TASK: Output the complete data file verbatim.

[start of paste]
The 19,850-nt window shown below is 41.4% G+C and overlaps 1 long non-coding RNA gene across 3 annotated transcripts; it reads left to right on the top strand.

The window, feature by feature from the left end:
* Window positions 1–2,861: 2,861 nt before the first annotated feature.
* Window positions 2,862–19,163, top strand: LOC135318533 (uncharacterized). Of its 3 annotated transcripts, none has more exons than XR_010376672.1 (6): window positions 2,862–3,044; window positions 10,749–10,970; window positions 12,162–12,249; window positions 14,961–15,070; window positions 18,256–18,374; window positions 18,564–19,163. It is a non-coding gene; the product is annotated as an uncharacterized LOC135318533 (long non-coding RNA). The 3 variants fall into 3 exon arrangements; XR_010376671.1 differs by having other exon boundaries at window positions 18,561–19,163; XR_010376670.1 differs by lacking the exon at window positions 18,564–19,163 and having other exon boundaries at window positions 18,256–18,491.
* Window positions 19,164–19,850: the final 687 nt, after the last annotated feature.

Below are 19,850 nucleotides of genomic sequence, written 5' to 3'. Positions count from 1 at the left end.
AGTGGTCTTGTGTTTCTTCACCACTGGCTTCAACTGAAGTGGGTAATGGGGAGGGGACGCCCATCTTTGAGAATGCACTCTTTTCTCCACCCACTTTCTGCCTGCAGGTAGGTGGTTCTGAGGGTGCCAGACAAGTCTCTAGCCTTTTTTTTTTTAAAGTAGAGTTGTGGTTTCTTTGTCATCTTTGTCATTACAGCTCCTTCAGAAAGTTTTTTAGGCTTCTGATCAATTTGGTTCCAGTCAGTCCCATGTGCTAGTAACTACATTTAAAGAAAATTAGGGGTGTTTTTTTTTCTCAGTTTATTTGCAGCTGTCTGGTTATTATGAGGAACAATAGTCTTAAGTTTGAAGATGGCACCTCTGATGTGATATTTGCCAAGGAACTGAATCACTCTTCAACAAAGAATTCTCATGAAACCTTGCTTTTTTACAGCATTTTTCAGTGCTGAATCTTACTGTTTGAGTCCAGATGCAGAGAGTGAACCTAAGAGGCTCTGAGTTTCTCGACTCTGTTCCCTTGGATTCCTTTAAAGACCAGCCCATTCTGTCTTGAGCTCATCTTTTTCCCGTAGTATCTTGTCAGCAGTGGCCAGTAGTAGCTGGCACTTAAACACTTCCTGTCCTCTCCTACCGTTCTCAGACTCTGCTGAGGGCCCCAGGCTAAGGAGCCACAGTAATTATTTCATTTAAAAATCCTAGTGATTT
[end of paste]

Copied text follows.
The 19,850-nt window shown below is 41.4% G+C and overlaps 1 long non-coding RNA gene across 3 annotated transcripts; it reads left to right on the top strand.

The window, feature by feature from the left end:
* Window positions 1–2,861: 2,861 nt before the first annotated feature.
* Window positions 2,862–19,163, top strand: LOC135318533 (uncharacterized). Of its 3 annotated transcripts, none has more exons than XR_010376672.1 (6): window positions 2,862–3,044; window positions 10,749–10,970; window positions 12,162–12,249; window positions 14,961–15,070; window positions 18,256–18,374; window positions 18,564–19,163. It is a non-coding gene; the product is annotated as an uncharacterized LOC135318533 (long non-coding RNA). The 3 variants fall into 3 exon arrangements; XR_010376671.1 differs by having other exon boundaries at window positions 18,561–19,163; XR_010376670.1 differs by lacking the exon at window positions 18,564–19,163 and having other exon boundaries at window positions 18,256–18,491.
* Window positions 19,164–19,850: the final 687 nt, after the last annotated feature.

Below are 19,850 nucleotides of genomic sequence, written 5' to 3'. Positions count from 1 at the left end.
AGTGGTCTTGTGTTTCTTCACCACTGGCTTCAACTGAAGTGGGTAATGGGGAGGGGACGCCCATCTTTGAGAATGCACTCTTTTCTCCACCCACTTTCTGCCTGCAGGTAGGTGGTTCTGAGGGTGCCAGACAAGTCTCTAGCCTTTTTTTTTTTAAAGTAGAGTTGTGGTTTCTTTGTCATCTTTGTCATTACAGCTCCTTCAGAAAGTTTTTTAGGCTTCTGATCAATTTGGTTCCAGTCAGTCCCATGTGCTAGTAACTACATTTAAAGAAAATTAGGGGTGTTTTTTTTTCTCAGTTTATTTGCAGCTGTCTGGTTATTATGAGGAACAATAGTCTTAAGTTTGAAGATGGCACCTCTGATGTGATATTTGCCAAGGAACTGAATCACTCTTCAACAAAGAATTCTCATGAAACCTTGCTTTTTTACAGCATTTTTCAGTGCTGAATCTTACTGTTTGAGTCCAGATGCAGAGAGTGAACCTAAGAGGCTCTGAGTTTCTCGACTCTGTTCCCTTGGATTCCTTTAAAGACCAGCCCATTCTGTCTTGAGCTCATCTTTTTCCCGTAGTATCTTGTCAGCAGTGGCCAGTAGTAGCTGGCACTTAAACACTTCCTGTCCTCTCCTACCGTTCTCAGACTCTGCTGAGGGCCCCAGGCTAAGGAGCCACAGTAATTATTTCATTTAAAAATCCTAGTGATTT